Smile today; tomorrow's another day!

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Re: APOD: The Last Days of Venus as the Star... (2022 Jan 06)

Post by rstevenson » Thu Jan 06, 2022 3:17 pm

gmPhil wrote: Thu Jan 06, 2022 9:23 am "about 2 percent illuminated by sunlight" sounds somewhat strange to me - it is 100% illuminated by sunlight!! I presume you mean that about 2% of the sunlight that hits it is reflected... :)
I’ve always taken that sort of statement as meaning that 2% of the disk of Venus is reflecting sunlight towards us. I may be wrong. :-)

Rob

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Re: APOD: The Last Days of Venus as the Star... (2022 Jan 06)

Post by Chris Peterson » Thu Jan 06, 2022 3:27 pm

rstevenson wrote: Thu Jan 06, 2022 3:17 pm
gmPhil wrote: Thu Jan 06, 2022 9:23 am "about 2 percent illuminated by sunlight" sounds somewhat strange to me - it is 100% illuminated by sunlight!! I presume you mean that about 2% of the sunlight that hits it is reflected... :)
I’ve always taken that sort of statement as meaning that 2% of the disk of Venus is reflecting sunlight towards us. I may be wrong. :-)

Rob
You are not. It's a reference to phase (not to be confused with phase angle), which as with the Moon or any other body that shows phases, simply refers to the percentage of the disc that is illuminated from the observer's reference (typically the Earth).
Chris

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Re: APOD: The Last Days of Venus as the Star... (2022 Jan 06)

Post by rstevenson » Thu Jan 06, 2022 4:17 pm

Chris Peterson wrote: Thu Jan 06, 2022 3:27 pm
rstevenson wrote: Thu Jan 06, 2022 3:17 pm
gmPhil wrote: Thu Jan 06, 2022 9:23 am "about 2 percent illuminated by sunlight" sounds somewhat strange to me - it is 100% illuminated by sunlight!! I presume you mean that about 2% of the sunlight that hits it is reflected... :)
I’ve always taken that sort of statement as meaning that 2% of the disk of Venus is reflecting sunlight towards us. I may be wrong. :-)

Rob
You are not. It's a reference to phase (not to be confused with phase angle), which as with the Moon or any other body that shows phases, simply refers to the percentage of the disc that is illuminated from the observer's reference (typically the Earth).
Thanks Chris. Clarity as always.

Rob

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Re: APOD: The Last Days of Venus as the Star... (2022 Jan 06)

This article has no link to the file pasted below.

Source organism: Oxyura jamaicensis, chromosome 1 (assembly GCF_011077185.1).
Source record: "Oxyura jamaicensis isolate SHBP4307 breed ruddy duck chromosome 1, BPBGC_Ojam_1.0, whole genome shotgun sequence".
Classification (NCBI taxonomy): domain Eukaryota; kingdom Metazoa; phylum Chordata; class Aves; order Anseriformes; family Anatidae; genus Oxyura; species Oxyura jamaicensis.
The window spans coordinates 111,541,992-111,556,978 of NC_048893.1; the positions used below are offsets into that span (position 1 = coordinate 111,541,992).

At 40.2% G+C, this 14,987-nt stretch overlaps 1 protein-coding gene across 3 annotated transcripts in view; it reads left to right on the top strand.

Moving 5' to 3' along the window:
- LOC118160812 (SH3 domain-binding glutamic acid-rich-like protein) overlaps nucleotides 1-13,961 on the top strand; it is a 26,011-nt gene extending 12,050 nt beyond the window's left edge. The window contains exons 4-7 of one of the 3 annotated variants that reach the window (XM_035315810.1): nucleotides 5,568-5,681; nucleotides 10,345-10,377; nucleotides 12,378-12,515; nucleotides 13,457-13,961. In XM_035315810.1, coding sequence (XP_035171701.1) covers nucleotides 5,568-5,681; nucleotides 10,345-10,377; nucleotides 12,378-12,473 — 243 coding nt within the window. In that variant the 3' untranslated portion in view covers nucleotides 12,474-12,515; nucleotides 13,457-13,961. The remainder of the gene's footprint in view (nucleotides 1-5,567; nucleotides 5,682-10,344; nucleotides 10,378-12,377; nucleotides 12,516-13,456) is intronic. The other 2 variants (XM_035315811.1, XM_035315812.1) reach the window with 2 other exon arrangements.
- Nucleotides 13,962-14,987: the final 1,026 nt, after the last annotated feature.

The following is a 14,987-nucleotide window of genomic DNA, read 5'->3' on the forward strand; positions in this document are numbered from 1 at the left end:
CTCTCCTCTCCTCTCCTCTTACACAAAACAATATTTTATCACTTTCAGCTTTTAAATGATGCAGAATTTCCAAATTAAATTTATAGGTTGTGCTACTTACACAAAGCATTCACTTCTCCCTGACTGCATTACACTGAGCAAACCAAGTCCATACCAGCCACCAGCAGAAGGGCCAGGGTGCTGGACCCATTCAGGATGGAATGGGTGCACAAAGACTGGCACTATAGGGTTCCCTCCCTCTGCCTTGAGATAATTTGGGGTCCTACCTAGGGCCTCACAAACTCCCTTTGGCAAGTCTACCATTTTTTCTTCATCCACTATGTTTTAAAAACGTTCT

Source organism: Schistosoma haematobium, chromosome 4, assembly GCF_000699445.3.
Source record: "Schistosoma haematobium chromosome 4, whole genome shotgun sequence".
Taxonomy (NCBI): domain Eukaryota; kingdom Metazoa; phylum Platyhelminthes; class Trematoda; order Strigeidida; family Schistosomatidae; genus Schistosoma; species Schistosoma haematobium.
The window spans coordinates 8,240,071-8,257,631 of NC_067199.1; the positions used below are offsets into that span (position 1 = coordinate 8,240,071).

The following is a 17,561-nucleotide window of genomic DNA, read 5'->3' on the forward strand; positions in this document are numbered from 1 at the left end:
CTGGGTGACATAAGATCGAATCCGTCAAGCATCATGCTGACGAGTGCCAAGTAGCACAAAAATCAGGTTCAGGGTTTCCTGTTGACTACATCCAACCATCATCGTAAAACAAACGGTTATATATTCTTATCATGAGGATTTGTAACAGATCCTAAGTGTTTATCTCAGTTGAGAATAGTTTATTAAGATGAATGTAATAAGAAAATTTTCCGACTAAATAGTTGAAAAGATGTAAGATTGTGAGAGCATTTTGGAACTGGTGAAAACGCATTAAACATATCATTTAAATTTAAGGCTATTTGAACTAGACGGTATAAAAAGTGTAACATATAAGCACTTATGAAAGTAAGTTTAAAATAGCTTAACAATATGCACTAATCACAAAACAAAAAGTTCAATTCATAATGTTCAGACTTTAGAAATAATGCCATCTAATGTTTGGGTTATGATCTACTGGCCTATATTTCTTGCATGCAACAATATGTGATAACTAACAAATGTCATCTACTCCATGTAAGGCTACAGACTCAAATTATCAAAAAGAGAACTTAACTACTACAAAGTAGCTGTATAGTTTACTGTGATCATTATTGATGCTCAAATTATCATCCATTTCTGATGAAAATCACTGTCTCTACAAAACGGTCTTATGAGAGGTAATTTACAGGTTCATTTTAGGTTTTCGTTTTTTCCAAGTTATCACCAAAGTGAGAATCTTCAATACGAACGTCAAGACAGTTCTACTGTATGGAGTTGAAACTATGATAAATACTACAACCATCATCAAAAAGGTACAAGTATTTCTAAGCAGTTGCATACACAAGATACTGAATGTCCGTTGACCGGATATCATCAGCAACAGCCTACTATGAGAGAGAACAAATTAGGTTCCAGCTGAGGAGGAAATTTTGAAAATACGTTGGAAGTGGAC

Post by neufer » Thu Jan 06, 2022 5:36 pm

Chris Peterson wrote: Thu Jan 06, 2022 3:27 pm
rstevenson wrote: Thu Jan 06, 2022 3:17 pm
gmPhil wrote: Thu Jan 06, 2022 9:23 am
"about 2 percent illuminated by sunlight" sounds somewhat strange to me - it is 100% illuminated by sunlight!! I presume you mean that about 2% of the sunlight that hits it is reflected... :)
I’ve always taken that sort of statement as meaning that 2% of the disk of Venus is reflecting sunlight towards us. I may be wrong. :-)
You are not. It's a reference to phase (not to be confused with phase angle), which as with the Moon or any other body that shows phases, simply refers to the percentage of the disc that is illuminated from the observer's reference (typically the Earth).
https://www.etymonline.com/search?q=phase wrote:
<<phase (n.) 1705, "phase of the moon, particular recurrent appearance presented by the moon (or Mercury or Venus) at a particular time," back-formed as a singular from Modern Latin phases, plural of phasis, from Greek phasis "appearance" (of a star), "phase" (of the moon), from stem of phainein "to show, to make appear" (from PIE root *bha- (1) "to shine"). Latin singular phasis was used in English from 1660 for each of the aspects of the moon. General (non-lunar) sense of "aspect, appearance, stage of development at a particular time" is attested by 1841. Meaning "temporary difficult period" (especially in reference to adolescents) is attested from 1913.>>
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Re: APOD: The Last Days of Venus as the Star... (2022 Jan 06)

Post by MarkBour » Thu Jan 06, 2022 6:17 pm

Hey cool! Let's point the JWST to get a shot of Venus at inferior conjunction! (sarcasm emoji)